All that information is difficult to access, but more importantly, to get you tested itself is difficult, right? The sample has to go to a lab, has to come back, has to be analyzed. Today, all of those steps are very disconnected and very difficult to manage. And what that results in is a lot of missed opportunities.
So a lot of people don't get tested on time, and unfortunately they get placed on therapeutic pathways that are wrong for them or not effective and they lose time. So this is happening all the time in healthcare because of the complexity of managing these processes. So what we are trying to do is really marshal that process too.
So if you join the 1Health platform, we fundamentally understand when you say "I'm about to test a patient for their tumor type", or, "I'm about to do a pharmacogenomic test", or "I'm about to do an early cancer detection test", the platform is smart enough to know that involves three or four different people across 12 or 16 different steps and then marshals you through those steps.
So the platform knows that the doctor needs to approve something and the lab has to run a process and the bioinformatic layer has to process the data and it's keeping all of those workflows and processes in check to make sure that you get a higher rate of completion and you get there faster.
So it's really a platform for making that modern testing manageable and easier to handle, if that makes sense.
What was the early traction and getting through that hump, if you will, as a startup? Share a little bit about that story for us.
So we needed to learn the nuance, the detail of the healthcare market. And so the first couple years it was more about us approaching the problem from the patient's perspective and then from the lab's perspective and then from the clinical team's perspective, and then from the insurance perspective.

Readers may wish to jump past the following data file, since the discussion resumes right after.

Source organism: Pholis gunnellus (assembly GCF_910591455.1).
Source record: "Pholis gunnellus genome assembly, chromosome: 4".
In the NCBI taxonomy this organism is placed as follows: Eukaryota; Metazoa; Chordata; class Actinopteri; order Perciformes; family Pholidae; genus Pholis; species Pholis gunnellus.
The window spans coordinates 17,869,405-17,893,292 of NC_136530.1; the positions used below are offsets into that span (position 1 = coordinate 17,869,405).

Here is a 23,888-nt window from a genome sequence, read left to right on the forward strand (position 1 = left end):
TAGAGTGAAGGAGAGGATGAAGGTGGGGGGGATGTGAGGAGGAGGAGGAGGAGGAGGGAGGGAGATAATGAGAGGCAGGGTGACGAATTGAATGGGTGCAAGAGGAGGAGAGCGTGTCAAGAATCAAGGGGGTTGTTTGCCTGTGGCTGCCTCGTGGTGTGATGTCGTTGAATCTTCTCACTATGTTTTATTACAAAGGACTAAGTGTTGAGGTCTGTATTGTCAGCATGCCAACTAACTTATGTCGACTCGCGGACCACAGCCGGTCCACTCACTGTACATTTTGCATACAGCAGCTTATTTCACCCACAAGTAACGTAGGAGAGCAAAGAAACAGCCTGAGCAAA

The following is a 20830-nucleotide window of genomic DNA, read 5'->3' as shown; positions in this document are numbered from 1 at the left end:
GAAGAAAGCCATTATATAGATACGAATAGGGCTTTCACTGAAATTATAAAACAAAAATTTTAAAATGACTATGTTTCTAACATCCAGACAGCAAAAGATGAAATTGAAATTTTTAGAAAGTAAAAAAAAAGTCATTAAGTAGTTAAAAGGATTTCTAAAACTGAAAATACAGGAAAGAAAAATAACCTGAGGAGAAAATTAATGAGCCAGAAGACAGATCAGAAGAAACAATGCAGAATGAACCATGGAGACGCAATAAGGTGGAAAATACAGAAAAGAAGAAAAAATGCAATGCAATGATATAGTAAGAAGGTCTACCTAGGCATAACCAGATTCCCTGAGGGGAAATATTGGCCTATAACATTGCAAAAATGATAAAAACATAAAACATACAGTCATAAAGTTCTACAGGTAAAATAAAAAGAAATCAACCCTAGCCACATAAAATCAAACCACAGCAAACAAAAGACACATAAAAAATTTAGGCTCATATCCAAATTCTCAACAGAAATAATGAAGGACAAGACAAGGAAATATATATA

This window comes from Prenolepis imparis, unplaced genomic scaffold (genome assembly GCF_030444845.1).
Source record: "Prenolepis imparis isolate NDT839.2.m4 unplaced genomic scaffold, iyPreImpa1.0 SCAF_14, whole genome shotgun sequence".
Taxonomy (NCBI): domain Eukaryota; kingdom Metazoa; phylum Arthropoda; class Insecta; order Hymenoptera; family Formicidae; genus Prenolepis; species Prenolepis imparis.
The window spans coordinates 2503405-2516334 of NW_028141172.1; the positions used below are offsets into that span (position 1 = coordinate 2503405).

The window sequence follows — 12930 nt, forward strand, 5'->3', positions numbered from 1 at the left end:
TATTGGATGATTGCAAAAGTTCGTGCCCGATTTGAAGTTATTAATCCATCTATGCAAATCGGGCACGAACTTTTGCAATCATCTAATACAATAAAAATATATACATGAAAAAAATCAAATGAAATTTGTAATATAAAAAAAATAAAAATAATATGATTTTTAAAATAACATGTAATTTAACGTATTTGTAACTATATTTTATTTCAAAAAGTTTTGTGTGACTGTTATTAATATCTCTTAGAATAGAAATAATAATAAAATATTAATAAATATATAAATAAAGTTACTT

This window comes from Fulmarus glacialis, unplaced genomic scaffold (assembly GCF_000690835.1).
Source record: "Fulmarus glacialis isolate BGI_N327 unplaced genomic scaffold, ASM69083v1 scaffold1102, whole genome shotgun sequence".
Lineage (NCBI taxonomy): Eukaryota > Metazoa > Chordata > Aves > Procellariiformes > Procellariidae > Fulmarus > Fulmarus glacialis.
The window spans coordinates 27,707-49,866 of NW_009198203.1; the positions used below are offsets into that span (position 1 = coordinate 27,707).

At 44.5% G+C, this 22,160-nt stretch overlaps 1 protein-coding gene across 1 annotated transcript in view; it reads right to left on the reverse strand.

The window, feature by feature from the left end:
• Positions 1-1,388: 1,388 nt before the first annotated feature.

So in healthcare, you have to understand each player in that system and what they need to see and what they need to do to make the process successful. And it is a team effort, right? All of these parts and components have to be in place. So if you don't handle the insurance , the process falls apart if you don't handle the clinician.
So the way we got to our first customers is: we started talking to all of these players within the ecosystem and we identified who has the biggest pain. And in our case, the biggest pain was on the part of the labs. The labs were getting a lot of paperwork coming at them with patient information on it and insurance information on it.
So we started building software systems for labs. And our first customers were labs who started adopting our platform saying, "oh, that makes my life easier". And then we started paying attention to: what does the patient need to see in this process and what does the doctor need to see in this process?
So in the past couple of years, we've been building out the product so that it helps every one of those constituents in the process of getting a test done.
To your point of focusing in on a particular group and then expanding that area of the software, how are you finding success with business development and partnerships then in that expansion?